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Friday, July 1, 2011

How Can He Do That? (Judge throws out aggravator)

At James Ray's sweat lodge trial in Camp Verde, jurors deliberated more vigorously on the state's "aggravators" than they did on guilt. While the "emotional harm" aggravator was a slam dunk, jurors deadlocked on the the "pecuniary gain" aggravator and on the "unique position of trust" aggravator.

That is, except for victim Liz Neuman. Liz Neuman had been associated with the James Ray International organization for a few years and even earned commissions on JRI events she organized in her home state of Minnesota. For Liz, jurors unanimously agreed the "unique position of trust" aggravator did, in fact, apply.

However, Yavapai County judge Warren Darrow decided to toss that second aggravator anyway. I was not in court to hear him explain his reasoning (technical difficulties!) so I wanted more insight on how a jury finding could be thrown out. I thought you would, too.

I asked renowned defense attorney Michael Kimerer for help. Keep in mind, he wasn't in court to hear Darrow's reasoning, either. But, as a matter of law, well, no one knows his stuff better than Kimerer.

"The aggravating factors that can be used to enhance a sentence are those enumerated in A.R.S. 13-701D," Kimerer told me via email.
"Violating a 'unique position of trust' is not one of the enumerated aggravating factors, but under paragraph 24 of that section the state can introduce any other evidence they think is relevant regarding the defendant's character or background or the nature or circumstances of the scene."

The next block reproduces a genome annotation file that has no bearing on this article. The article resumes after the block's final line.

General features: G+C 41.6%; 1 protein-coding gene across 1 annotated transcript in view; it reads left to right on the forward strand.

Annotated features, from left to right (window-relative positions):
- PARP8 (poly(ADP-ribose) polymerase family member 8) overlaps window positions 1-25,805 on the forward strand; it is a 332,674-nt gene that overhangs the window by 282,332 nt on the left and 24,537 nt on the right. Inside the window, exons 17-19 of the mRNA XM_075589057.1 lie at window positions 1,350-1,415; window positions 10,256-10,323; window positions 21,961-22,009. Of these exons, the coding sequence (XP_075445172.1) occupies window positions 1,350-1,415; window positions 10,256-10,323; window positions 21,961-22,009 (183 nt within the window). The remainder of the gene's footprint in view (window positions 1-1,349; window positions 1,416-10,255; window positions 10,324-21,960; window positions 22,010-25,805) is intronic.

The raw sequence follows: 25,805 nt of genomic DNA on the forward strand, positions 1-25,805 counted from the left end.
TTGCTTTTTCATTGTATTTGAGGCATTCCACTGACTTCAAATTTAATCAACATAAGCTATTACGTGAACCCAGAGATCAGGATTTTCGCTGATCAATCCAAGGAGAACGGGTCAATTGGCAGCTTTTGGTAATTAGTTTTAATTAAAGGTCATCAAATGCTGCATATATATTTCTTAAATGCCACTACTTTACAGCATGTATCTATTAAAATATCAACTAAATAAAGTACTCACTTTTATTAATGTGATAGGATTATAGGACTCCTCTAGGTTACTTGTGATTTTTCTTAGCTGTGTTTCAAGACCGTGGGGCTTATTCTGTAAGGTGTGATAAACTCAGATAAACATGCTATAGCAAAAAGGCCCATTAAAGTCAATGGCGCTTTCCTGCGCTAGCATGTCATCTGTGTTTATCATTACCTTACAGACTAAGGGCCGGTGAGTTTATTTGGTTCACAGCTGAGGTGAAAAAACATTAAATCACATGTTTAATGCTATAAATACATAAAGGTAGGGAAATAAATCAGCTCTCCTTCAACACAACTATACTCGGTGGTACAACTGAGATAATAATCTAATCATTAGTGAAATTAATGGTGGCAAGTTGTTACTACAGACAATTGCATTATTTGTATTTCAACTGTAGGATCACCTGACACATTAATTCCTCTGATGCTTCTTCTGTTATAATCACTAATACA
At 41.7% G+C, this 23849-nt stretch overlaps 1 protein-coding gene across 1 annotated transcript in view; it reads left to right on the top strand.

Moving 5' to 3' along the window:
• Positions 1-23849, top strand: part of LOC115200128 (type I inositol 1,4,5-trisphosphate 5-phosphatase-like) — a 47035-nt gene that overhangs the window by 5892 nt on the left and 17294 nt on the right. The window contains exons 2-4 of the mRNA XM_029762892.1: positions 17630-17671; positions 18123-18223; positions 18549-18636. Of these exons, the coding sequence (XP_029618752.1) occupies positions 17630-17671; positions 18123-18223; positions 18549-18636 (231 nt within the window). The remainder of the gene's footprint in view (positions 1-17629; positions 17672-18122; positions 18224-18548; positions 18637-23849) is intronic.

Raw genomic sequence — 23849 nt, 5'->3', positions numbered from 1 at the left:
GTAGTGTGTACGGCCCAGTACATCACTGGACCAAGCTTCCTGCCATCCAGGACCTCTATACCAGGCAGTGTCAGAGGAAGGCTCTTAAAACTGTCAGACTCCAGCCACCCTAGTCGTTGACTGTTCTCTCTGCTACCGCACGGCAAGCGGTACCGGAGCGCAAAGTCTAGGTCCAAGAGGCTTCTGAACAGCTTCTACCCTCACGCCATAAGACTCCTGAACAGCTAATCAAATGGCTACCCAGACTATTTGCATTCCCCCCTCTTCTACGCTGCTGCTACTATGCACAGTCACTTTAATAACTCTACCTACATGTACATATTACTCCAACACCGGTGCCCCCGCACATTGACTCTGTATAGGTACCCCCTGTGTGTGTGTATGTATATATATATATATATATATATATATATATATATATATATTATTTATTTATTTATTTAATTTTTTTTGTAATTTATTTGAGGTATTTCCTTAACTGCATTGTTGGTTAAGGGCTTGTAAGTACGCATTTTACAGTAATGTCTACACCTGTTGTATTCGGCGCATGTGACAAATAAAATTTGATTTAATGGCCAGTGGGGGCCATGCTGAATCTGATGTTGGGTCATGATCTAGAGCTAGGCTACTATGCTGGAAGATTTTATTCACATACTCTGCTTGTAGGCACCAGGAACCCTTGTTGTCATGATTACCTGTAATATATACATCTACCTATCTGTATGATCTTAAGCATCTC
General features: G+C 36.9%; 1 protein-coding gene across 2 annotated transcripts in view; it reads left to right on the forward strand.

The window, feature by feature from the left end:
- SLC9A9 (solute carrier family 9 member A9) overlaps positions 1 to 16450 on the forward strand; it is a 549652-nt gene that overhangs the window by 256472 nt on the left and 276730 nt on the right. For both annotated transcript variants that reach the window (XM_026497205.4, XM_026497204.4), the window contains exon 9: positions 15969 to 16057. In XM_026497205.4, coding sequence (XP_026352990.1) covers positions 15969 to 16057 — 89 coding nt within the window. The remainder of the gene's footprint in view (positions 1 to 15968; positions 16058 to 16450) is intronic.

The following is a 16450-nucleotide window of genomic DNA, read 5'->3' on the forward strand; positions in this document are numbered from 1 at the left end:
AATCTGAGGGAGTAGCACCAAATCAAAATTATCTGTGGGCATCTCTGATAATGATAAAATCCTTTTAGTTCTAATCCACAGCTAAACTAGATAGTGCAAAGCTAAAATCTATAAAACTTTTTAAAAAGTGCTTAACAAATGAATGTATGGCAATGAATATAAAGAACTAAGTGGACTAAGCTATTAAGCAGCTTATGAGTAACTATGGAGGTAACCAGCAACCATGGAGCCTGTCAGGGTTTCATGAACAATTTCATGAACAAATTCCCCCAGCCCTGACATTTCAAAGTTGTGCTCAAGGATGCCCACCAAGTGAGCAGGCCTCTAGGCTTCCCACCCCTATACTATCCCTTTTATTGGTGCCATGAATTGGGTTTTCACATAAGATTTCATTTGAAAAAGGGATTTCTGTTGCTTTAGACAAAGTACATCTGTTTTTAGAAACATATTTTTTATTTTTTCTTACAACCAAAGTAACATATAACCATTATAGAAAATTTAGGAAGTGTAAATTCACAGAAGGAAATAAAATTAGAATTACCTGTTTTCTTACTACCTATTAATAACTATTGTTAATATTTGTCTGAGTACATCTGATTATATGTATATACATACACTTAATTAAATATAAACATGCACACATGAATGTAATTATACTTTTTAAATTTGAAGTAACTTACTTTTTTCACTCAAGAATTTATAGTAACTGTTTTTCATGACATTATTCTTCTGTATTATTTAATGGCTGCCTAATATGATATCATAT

So I guess the key thing there is any other evidence "they think" is relevant. In other words, the prosecution can try, but as the referee, the judge can still intervene. When they go off the prescribed list Kimerer cites, they are taking risks.

Kimerer goes on to postulate (remember, he wasn't there, either) that after listening to everything, the judge "determined those facts were not sufficient or relevant enough as a matter of law to support the jury's finding."

So it boils down to the law books. Things may look a lot simpler to those of us in the courtroom focused on the case at hand. But to the judge, there are many, many more layers.

Because of the way this aggravation phase turned out, "The Secret" philosopher is no longer facing 11 years in prison. The maximum Ray could get would be about 9 years. He could also get none. Without enough aggravators, he is still eligible for probation.

I hope this helps you as you follow the sweat lodge trial of James Ray.

The case now moves into the "mitigation" phase, the opposite of aggravation. The jury has been released. Judge Darrow alone decides on the mitigators, which are presented by the defense.

Sentencing has been set for July 25.

ARS=Arizona Revised Statutes

A very great thanks go out to Michael Kimerer for his help in this confusing moment in this trial.

ADD: Sentencing dates info? See this post.


  1. I read your books and I am a BIG fan. This is the first time I've read your Blog but it will not be the last. Thanks for the explanation about aggravating factors and sentencing.

    You saved me a lot of aggravation trying to figure it out by myself.

    I look forward to your Blog posts doing exactly that for me in the future, helping me figure out the tremendous and sometimes complicated judicial system. I am VERY glad I found you. Keep up the great work!

  2. Thank you for your kind thoughts. I'm so glad you found me! And, nice pun!

    I hope you will come back often. I'll keep getting interesting visitors to contribute because I know there is so much to wrap your head around when it comes to these trials. We all need a little help!